A still from “Heavy Metal Parking Lot”
Anyone who’s been in a thrift store within the past two years know there’s a mass exodus of personal VHS tape collections afoot. I’ve been delighted to find a VHS copy of “Goodfellas” in fairly recent times after trying in vain to check it out from the library, for instance. When it costs anywhere from $2 to $5 to rent something from Blockbuster (depending on what their pricing strategy happens to be that day), and when you’re too lazy to sign up for Netflix, landing an actually good movie for a quarter can be pretty rewarding. It’s a modern day renaissance of obsolescence.
So I like to comb through secondhand VHS collections looking for treasure. So do these guys, albeit they’re coming at it from a slightly different direction.
I had the distinct pleasure of attending the Found Footage Festival’s (third?) appearance in Greater Columbus over the weekend at the Drexel Theatre in Bexley. The uninitiated may suppose the FFF is all about that poignant experience of finding strangely personal discarded things, kind of like an especially voyeuristic shade of second hand anthropology.
No. It’s all about finding the biggest pile of crap train-wreck possible that someone actually bothered to record to magnetic tape and wind up around those little plastic spindles, distilling it by splicing it into small bits, and then mocking it.
In this post-consumer world, it’s taken less than a generation to generate and embrace a technology that literally changed society (the home videotape player), sit back and watch people try to figure out how they can make as much money off it as possible, let the cultural marketplace get ridiculously saturated with utter shit, and then wait for the medium die a slow death. And in retrospect view it all through a thick, slightly washed out and grainy lens of postmodern irony.
I have thought to myself more than once about how even the worst book was still at one point a labor of love. But that means you actually have to write it down and get it published. Getting a videotape made is as easy as stealing a CBS news camera, turning it on, getting drunk, and then whipping your cock out of your sweatpants in front of its immortalizing glass eye. (Here’s a hint about what kind of stuff the FFF features: I didn’t make that scenario up.)
And companies performed the commercial equivalent of that and tried to make a buck off it – maybe one of the weirdest tapes FFF featured was clips of a beyond weird Linda Blair-narrated celeb self-help video about how to bring marginally illegal revenge upon those whom you feel deserve it (a niche that is happily and more effectively filled by the Internet now).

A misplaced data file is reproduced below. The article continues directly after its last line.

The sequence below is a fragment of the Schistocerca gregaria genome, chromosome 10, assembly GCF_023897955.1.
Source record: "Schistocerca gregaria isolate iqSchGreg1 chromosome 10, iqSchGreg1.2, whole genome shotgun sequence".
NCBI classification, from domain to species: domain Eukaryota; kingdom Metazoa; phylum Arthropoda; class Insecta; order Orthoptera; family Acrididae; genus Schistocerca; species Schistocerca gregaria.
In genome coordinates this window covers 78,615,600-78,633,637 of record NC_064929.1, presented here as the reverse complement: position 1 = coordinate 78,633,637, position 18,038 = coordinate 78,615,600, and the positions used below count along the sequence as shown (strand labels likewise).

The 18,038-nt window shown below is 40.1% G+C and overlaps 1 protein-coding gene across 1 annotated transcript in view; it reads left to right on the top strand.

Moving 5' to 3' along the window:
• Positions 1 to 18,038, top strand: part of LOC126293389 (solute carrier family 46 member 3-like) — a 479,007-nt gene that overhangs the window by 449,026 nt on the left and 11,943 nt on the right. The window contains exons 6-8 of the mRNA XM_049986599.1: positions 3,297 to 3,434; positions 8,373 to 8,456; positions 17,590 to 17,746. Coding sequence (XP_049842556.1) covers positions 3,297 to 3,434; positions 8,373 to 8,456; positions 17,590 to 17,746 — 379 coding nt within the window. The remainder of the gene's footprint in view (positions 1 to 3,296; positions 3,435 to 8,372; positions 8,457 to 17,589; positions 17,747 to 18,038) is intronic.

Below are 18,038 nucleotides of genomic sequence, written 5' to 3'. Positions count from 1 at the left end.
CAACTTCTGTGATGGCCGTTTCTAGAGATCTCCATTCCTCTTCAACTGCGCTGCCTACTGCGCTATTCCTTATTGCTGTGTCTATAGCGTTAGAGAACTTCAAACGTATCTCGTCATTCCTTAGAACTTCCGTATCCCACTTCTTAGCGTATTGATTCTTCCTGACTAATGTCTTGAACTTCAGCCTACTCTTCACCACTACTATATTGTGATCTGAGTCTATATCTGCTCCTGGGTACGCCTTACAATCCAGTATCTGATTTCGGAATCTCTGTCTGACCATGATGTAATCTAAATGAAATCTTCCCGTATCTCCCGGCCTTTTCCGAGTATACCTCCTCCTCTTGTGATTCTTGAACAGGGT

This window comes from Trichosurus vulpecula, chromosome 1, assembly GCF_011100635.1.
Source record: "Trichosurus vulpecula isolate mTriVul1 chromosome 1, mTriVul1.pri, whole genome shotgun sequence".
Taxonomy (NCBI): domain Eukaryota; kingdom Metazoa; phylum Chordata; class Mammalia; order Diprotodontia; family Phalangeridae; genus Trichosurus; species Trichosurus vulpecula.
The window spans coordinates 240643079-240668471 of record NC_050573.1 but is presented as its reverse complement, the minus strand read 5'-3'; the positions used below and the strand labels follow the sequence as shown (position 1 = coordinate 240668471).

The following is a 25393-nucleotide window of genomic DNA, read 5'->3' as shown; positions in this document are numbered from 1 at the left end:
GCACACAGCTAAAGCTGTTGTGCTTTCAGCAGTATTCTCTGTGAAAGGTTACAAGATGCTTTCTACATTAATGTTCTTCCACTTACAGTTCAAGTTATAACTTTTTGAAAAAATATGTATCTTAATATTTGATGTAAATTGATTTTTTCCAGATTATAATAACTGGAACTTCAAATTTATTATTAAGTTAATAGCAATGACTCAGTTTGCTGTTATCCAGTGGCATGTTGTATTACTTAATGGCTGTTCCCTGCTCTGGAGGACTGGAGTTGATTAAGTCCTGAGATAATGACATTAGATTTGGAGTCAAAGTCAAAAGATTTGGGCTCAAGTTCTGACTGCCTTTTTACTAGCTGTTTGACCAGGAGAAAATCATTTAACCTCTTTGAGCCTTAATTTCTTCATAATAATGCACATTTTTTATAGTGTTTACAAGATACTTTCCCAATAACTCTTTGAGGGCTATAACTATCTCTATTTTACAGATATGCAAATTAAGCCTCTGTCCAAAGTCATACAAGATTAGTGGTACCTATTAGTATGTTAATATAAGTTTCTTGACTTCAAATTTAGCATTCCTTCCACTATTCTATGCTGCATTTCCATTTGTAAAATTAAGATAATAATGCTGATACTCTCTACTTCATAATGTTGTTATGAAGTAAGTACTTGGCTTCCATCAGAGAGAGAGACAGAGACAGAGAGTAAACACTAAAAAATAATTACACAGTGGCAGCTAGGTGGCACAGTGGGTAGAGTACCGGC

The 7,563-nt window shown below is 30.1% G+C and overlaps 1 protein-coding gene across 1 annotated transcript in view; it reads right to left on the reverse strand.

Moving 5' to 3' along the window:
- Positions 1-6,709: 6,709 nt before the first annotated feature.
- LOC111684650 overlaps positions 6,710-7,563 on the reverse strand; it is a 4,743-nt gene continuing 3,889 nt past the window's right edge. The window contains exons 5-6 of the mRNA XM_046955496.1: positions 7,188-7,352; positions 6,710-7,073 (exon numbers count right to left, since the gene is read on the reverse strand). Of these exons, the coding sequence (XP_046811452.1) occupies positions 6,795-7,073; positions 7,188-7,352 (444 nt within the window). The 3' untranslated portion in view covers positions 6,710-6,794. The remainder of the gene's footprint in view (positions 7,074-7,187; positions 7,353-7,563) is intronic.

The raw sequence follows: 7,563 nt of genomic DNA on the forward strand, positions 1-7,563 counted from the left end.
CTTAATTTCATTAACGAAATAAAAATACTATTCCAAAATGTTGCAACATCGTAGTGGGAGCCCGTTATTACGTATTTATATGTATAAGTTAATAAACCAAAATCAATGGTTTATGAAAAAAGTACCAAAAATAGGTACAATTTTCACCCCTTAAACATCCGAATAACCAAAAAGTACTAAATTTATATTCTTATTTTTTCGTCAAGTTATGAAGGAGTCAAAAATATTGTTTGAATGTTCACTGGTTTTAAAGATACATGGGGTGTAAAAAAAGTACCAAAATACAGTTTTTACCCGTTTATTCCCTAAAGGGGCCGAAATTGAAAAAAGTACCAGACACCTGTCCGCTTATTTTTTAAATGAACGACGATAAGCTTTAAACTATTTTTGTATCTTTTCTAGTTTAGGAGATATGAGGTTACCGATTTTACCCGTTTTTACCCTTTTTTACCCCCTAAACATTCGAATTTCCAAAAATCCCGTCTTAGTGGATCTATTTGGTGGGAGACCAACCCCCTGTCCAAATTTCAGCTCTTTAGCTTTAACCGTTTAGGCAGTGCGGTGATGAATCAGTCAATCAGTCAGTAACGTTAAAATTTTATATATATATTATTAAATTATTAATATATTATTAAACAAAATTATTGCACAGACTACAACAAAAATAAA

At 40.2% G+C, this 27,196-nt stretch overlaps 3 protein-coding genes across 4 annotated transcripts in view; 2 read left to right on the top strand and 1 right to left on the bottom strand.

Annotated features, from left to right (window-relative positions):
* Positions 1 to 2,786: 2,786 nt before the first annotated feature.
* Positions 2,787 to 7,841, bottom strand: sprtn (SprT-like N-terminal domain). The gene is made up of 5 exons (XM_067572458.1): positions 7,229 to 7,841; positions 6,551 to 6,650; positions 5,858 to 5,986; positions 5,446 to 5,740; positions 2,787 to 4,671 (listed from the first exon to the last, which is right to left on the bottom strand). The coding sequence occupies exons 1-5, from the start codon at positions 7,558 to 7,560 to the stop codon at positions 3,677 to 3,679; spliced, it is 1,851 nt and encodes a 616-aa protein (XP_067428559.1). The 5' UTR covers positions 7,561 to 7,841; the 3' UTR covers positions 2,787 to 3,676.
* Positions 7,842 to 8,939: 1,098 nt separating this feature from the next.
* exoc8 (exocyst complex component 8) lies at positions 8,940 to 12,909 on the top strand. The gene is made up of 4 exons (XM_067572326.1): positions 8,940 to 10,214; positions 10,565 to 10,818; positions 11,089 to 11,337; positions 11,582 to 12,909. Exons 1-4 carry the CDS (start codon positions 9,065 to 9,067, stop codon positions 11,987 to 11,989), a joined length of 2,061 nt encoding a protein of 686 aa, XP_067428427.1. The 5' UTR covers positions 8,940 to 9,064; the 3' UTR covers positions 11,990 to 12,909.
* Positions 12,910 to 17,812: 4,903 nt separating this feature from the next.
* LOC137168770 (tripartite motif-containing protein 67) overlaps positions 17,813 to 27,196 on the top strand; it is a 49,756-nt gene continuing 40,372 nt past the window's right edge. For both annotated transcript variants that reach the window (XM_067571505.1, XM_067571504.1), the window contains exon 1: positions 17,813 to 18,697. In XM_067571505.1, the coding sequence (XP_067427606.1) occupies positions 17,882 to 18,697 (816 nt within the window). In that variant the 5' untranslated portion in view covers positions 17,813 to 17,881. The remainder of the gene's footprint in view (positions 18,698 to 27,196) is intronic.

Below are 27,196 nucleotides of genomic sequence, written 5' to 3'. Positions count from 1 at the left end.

By far the weirdest was “Rent-A-Friend,” apparently an hour-long tape that was 1985’s crack at an ongoing societal effort to fill the void with the latest technology. In it, a guy named Sam stares at the viewer (once he finishes with a little air-jazz-bass) and asks a series of increasingly banal questions… and in doing so gradually reveals things about himself that he probably shouldn’t. One in particular would have made me jettison the IRL conversation waaaay in advance; the point at which he pulled out the high school yearbook to talk about the one that got away was definitely the point I’d pull out the trusty old standby Pretend I Got A Phone Call And Then Never Come Back social disengagement maneuver.
The whole thing was hilarious, no doubt. It even educated me a little bit about similar assholes were in the 1980s to they way they are today. Valuable.
But it also left me thinking: I always kind of get a sense of unease at this relatively new type of enjoyment we derive from things that we don’t actually inherently enjoy. What does that say about our society? That our mass culture is utterly disposable and empty, and we’re a bunch of slightly mean-spirited, self-aware nihilists who are also slightly nostalgic for times when we used to make fun of certain types of things. And the rest of us who weren’t there can laugh along, too. Authenticity can get increasingly elusive.
That’s partially true. But also.
Similar to to how Youtube brought us both the Gregory Brothers and Rebecca Black alike, the invention of the home video camera to a large extent equally distributed the means of production to make a movie to any prole with a few dollars. I guess that’s democracy, or communism, or something. So people inevitably created some no doubt really culturally worthwhile stuff, but also piled high an infinitely larger volume of total crap. Because most ideas are really, really bad.
And some of them are hilariously bad. I guess that’s OK.